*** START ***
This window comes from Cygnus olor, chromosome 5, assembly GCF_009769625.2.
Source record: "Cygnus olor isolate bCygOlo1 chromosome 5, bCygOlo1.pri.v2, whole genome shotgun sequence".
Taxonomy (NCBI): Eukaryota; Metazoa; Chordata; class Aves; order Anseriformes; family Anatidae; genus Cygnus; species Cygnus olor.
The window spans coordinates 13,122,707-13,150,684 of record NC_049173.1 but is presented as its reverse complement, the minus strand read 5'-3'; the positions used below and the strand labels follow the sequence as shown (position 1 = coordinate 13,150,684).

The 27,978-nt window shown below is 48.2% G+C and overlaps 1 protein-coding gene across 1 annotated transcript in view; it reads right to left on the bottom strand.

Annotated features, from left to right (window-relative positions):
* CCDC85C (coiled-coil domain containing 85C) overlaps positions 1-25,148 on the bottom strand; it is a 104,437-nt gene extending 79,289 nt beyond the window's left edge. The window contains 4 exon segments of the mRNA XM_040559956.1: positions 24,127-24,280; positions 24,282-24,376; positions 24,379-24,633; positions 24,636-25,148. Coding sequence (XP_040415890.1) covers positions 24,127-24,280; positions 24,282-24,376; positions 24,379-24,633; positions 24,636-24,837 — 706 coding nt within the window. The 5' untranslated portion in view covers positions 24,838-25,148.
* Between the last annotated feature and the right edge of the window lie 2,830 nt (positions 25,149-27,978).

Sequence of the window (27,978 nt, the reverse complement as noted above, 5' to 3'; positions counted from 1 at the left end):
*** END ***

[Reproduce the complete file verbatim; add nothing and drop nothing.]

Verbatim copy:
This window comes from Cygnus olor, chromosome 5, assembly GCF_009769625.2.
Source record: "Cygnus olor isolate bCygOlo1 chromosome 5, bCygOlo1.pri.v2, whole genome shotgun sequence".
Taxonomy (NCBI): Eukaryota; Metazoa; Chordata; class Aves; order Anseriformes; family Anatidae; genus Cygnus; species Cygnus olor.
The window spans coordinates 13,122,707-13,150,684 of record NC_049173.1 but is presented as its reverse complement, the minus strand read 5'-3'; the positions used below and the strand labels follow the sequence as shown (position 1 = coordinate 13,150,684).

The 27,978-nt window shown below is 48.2% G+C and overlaps 1 protein-coding gene across 1 annotated transcript in view; it reads right to left on the bottom strand.

Annotated features, from left to right (window-relative positions):
* CCDC85C (coiled-coil domain containing 85C) overlaps positions 1-25,148 on the bottom strand; it is a 104,437-nt gene extending 79,289 nt beyond the window's left edge. The window contains 4 exon segments of the mRNA XM_040559956.1: positions 24,127-24,280; positions 24,282-24,376; positions 24,379-24,633; positions 24,636-25,148. Coding sequence (XP_040415890.1) covers positions 24,127-24,280; positions 24,282-24,376; positions 24,379-24,633; positions 24,636-24,837 — 706 coding nt within the window. The 5' untranslated portion in view covers positions 24,838-25,148.
* Between the last annotated feature and the right edge of the window lie 2,830 nt (positions 25,149-27,978).

Sequence of the window (27,978 nt, the reverse complement as noted above, 5' to 3'; positions counted from 1 at the left end):